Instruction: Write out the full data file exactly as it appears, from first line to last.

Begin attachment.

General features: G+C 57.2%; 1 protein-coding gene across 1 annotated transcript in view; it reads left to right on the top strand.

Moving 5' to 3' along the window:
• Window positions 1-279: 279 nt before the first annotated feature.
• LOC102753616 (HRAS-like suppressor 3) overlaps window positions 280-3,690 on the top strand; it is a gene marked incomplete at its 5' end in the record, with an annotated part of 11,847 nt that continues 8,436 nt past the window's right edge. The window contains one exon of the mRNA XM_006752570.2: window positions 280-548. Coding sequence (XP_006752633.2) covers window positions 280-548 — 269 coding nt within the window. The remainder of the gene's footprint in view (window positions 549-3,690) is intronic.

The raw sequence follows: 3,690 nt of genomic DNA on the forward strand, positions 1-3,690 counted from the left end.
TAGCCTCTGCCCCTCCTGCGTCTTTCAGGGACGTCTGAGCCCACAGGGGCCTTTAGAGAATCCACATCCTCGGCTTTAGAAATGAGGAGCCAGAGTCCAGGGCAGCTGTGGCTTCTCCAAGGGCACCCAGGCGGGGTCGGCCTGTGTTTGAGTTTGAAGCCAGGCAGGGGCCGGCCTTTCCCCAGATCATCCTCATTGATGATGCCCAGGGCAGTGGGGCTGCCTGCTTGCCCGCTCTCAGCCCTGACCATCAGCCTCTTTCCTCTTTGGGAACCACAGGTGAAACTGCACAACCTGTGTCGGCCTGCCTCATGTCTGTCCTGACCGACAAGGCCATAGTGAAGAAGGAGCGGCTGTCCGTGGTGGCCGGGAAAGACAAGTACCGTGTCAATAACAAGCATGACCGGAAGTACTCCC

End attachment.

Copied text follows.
General features: G+C 57.2%; 1 protein-coding gene across 1 annotated transcript in view; it reads left to right on the top strand.

Moving 5' to 3' along the window:
• Window positions 1-279: 279 nt before the first annotated feature.
• LOC102753616 (HRAS-like suppressor 3) overlaps window positions 280-3,690 on the top strand; it is a gene marked incomplete at its 5' end in the record, with an annotated part of 11,847 nt that continues 8,436 nt past the window's right edge. The window contains one exon of the mRNA XM_006752570.2: window positions 280-548. Coding sequence (XP_006752633.2) covers window positions 280-548 — 269 coding nt within the window. The remainder of the gene's footprint in view (window positions 549-3,690) is intronic.

The raw sequence follows: 3,690 nt of genomic DNA on the forward strand, positions 1-3,690 counted from the left end.
TAGCCTCTGCCCCTCCTGCGTCTTTCAGGGACGTCTGAGCCCACAGGGGCCTTTAGAGAATCCACATCCTCGGCTTTAGAAATGAGGAGCCAGAGTCCAGGGCAGCTGTGGCTTCTCCAAGGGCACCCAGGCGGGGTCGGCCTGTGTTTGAGTTTGAAGCCAGGCAGGGGCCGGCCTTTCCCCAGATCATCCTCATTGATGATGCCCAGGGCAGTGGGGCTGCCTGCTTGCCCGCTCTCAGCCCTGACCATCAGCCTCTTTCCTCTTTGGGAACCACAGGTGAAACTGCACAACCTGTGTCGGCCTGCCTCATGTCTGTCCTGACCGACAAGGCCATAGTGAAGAAGGAGCGGCTGTCCGTGGTGGCCGGGAAAGACAAGTACCGTGTCAATAACAAGCATGACCGGAAGTACTCCC